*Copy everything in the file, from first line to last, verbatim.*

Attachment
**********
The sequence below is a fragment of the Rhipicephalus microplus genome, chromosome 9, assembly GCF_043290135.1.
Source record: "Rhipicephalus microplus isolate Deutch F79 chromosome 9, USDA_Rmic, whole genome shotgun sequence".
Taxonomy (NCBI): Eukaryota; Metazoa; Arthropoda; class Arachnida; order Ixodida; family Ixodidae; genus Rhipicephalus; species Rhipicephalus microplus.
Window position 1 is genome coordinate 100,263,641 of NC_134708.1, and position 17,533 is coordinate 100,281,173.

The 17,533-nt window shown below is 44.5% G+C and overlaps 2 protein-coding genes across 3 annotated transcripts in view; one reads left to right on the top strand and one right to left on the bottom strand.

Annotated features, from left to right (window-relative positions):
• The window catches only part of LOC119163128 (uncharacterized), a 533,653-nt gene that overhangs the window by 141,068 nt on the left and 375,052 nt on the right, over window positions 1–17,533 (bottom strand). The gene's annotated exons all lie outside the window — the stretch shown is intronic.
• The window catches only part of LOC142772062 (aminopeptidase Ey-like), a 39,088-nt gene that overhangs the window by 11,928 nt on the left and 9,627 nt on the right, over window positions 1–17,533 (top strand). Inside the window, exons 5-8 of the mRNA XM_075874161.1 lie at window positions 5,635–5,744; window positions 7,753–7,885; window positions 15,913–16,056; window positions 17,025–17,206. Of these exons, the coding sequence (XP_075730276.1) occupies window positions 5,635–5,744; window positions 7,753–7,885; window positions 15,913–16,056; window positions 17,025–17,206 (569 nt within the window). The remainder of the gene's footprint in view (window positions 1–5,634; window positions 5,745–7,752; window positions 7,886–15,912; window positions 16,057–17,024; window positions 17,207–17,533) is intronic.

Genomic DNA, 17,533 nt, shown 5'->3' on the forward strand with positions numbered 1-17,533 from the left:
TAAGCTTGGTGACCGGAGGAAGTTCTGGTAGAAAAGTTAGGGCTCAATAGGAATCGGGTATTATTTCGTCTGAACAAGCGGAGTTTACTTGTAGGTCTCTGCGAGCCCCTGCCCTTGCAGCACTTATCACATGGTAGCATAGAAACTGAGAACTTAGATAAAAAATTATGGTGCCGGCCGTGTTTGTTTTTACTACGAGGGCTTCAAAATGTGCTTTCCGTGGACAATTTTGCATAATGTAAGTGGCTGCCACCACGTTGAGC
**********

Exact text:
The sequence below is a fragment of the Rhipicephalus microplus genome, chromosome 9, assembly GCF_043290135.1.
Source record: "Rhipicephalus microplus isolate Deutch F79 chromosome 9, USDA_Rmic, whole genome shotgun sequence".
Taxonomy (NCBI): Eukaryota; Metazoa; Arthropoda; class Arachnida; order Ixodida; family Ixodidae; genus Rhipicephalus; species Rhipicephalus microplus.
Window position 1 is genome coordinate 100,263,641 of NC_134708.1, and position 17,533 is coordinate 100,281,173.

The 17,533-nt window shown below is 44.5% G+C and overlaps 2 protein-coding genes across 3 annotated transcripts in view; one reads left to right on the top strand and one right to left on the bottom strand.

Annotated features, from left to right (window-relative positions):
• The window catches only part of LOC119163128 (uncharacterized), a 533,653-nt gene that overhangs the window by 141,068 nt on the left and 375,052 nt on the right, over window positions 1–17,533 (bottom strand). The gene's annotated exons all lie outside the window — the stretch shown is intronic.
• The window catches only part of LOC142772062 (aminopeptidase Ey-like), a 39,088-nt gene that overhangs the window by 11,928 nt on the left and 9,627 nt on the right, over window positions 1–17,533 (top strand). Inside the window, exons 5-8 of the mRNA XM_075874161.1 lie at window positions 5,635–5,744; window positions 7,753–7,885; window positions 15,913–16,056; window positions 17,025–17,206. Of these exons, the coding sequence (XP_075730276.1) occupies window positions 5,635–5,744; window positions 7,753–7,885; window positions 15,913–16,056; window positions 17,025–17,206 (569 nt within the window). The remainder of the gene's footprint in view (window positions 1–5,634; window positions 5,745–7,752; window positions 7,886–15,912; window positions 16,057–17,024; window positions 17,207–17,533) is intronic.

Genomic DNA, 17,533 nt, shown 5'->3' on the forward strand with positions numbered 1-17,533 from the left:
TAAGCTTGGTGACCGGAGGAAGTTCTGGTAGAAAAGTTAGGGCTCAATAGGAATCGGGTATTATTTCGTCTGAACAAGCGGAGTTTACTTGTAGGTCTCTGCGAGCCCCTGCCCTTGCAGCACTTATCACATGGTAGCATAGAAACTGAGAACTTAGATAAAAAATTATGGTGCCGGCCGTGTTTGTTTTTACTACGAGGGCTTCAAAATGTGCTTTCCGTGGACAATTTTGCATAATGTAAGTGGCTGCCACCACGTTGAGC